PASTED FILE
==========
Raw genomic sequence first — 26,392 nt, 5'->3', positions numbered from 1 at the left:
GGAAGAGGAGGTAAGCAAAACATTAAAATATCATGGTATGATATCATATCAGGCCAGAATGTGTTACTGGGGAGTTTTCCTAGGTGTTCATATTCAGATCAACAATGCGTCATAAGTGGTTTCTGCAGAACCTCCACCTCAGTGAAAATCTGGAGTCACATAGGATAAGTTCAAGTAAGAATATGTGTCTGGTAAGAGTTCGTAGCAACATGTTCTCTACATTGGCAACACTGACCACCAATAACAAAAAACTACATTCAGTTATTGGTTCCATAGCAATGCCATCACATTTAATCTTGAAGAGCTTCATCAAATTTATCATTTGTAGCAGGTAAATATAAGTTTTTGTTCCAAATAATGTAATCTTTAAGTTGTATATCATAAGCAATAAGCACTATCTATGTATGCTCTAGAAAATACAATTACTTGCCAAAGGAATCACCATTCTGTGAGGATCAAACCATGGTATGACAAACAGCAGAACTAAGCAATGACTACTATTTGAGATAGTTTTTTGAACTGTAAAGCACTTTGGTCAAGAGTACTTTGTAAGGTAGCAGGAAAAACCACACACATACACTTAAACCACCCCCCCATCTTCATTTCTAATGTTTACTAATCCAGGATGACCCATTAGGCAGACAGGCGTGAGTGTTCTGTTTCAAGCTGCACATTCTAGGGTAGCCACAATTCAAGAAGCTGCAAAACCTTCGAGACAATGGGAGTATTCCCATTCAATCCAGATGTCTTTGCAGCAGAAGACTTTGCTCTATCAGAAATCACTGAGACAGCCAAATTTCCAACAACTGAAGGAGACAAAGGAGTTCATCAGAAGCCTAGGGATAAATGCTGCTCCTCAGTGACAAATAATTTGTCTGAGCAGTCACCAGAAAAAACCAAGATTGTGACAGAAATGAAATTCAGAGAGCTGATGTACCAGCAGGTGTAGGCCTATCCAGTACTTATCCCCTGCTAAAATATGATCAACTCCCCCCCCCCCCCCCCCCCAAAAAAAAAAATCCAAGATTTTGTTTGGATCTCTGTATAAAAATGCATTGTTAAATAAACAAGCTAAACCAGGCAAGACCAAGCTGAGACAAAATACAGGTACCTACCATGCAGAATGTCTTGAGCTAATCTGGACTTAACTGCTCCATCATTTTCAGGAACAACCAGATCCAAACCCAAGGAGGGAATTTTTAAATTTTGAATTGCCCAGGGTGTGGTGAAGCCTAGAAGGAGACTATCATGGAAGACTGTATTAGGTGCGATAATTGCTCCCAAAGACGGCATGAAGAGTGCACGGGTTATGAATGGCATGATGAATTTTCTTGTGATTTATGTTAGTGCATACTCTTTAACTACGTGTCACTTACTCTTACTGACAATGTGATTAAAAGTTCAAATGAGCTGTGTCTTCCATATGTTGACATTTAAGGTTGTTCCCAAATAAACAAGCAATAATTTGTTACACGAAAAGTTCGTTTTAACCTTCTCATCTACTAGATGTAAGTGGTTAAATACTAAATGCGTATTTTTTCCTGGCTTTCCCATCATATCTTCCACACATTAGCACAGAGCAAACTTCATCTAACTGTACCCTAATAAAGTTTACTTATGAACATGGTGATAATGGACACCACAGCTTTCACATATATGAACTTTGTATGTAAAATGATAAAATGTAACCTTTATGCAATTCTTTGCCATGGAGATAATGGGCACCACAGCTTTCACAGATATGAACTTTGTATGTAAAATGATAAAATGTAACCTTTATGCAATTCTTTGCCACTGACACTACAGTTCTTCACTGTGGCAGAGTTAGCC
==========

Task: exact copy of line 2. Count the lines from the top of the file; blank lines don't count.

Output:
GGAAGAGGAGGTAAGCAAAACATTAAAATATCATGGTATGATATCATATCAGGCCAGAATGTGTTACTGGGGAGTTTTCCTAGGTGTTCATATTCAGATCAACAATGCGTCATAAGTGGTTTCTGCAGAACCTCCACCTCAGTGAAAATCTGGAGTCACATAGGATAAGTTCAAGTAAGAATATGTGTCTGGTAAGAGTTCGTAGCAACATGTTCTCTACATTGGCAACACTGACCACCAATAACAAAAAACTACATTCAGTTATTGGTTCCATAGCAATGCCATCACATTTAATCTTGAAGAGCTTCATCAAATTTATCATTTGTAGCAGGTAAATATAAGTTTTTGTTCCAAATAATGTAATCTTTAAGTTGTATATCATAAGCAATAAGCACTATCTATGTATGCTCTAGAAAATACAATTACTTGCCAAAGGAATCACCATTCTGTGAGGATCAAACCATGGTATGACAAACAGCAGAACTAAGCAATGACTACTATTTGAGATAGTTTTTTGAACTGTAAAGCACTTTGGTCAAGAGTACTTTGTAAGGTAGCAGGAAAAACCACACACATACACTTAAACCACCCCCCCATCTTCATTTCTAATGTTTACTAATCCAGGATGACCCATTAGGCAGACAGGCGTGAGTGTTCTGTTTCAAGCTGCACATTCTAGGGTAGCCACAATTCAAGAAGCTGCAAAACCTTCGAGACAATGGGAGTATTCCCATTCAATCCAGATGTCTTTGCAGCAGAAGACTTTGCTCTATCAGAAATCACTGAGACAGCCAAATTTCCAACAACTGAAGGAGACAAAGGAGTTCATCAGAAGCCTAGGGATAAATGCTGCTCCTCAGTGACAAATAATTTGTCTGAGCAGTCACCAGAAAAAACCAAGATTGTGACAGAAATGAAATTCAGAGAGCTGATGTACCAGCAGGTGTAGGCCTATCCAGTACTTATCCCCTGCTAAAATATGATCAACTCCCCCCCCCCCCCCCCCCCAAAAAAAAAAATCCAAGATTTTGTTTGGATCTCTGTATAAAAATGCATTGTTAAATAAACAAGCTAAACCAGGCAAGACCAAGCTGAGACAAAATACAGGTACCTACCATGCAGAATGTCTTGAGCTAATCTGGACTTAACTGCTCCATCATTTTCAGGAACAACCAGATCCAAACCCAAGGAGGGAATTTTTAAATTTTGAATTGCCCAGGGTGTGGTGAAGCCTAGAAGGAGACTATCATGGAAGACTGTATTAGGTGCGATAATTGCTCCCAAAGACGGCATGAAGAGTGCACGGGTTATGAATGGCATGATGAATTTTCTTGTGATTTATGTTAGTGCATACTCTTTAACTACGTGTCACTTACTCTTACTGACAATGTGATTAAAAGTTCAAATGAGCTGTGTCTTCCATATGTTGACATTTAAGGTTGTTCCCAAATAAACAAGCAATAATTTGTTACACGAAAAGTTCGTTTTAACCTTCTCATCTACTAGATGTAAGTGGTTAAATACTAAATGCGTATTTTTTCCTGGCTTTCCCATCATATCTTCCACACATTAGCACAGAGCAAACTTCATCTAACTGTACCCTAATAAAGTTTACTTATGAACATGGTGATAATGGACACCACAGCTTTCACATATATGAACTTTGTATGTAAAATGATAAAATGTAACCTTTATGCAATTCTTTGCCATGGAGATAATGGGCACCACAGCTTTCACAGATATGAACTTTGTATGTAAAATGATAAAATGTAACCTTTATGCAATTCTTTGCCACTGACACTACAGTTCTTCACTGTGGCAGAGTTAGCC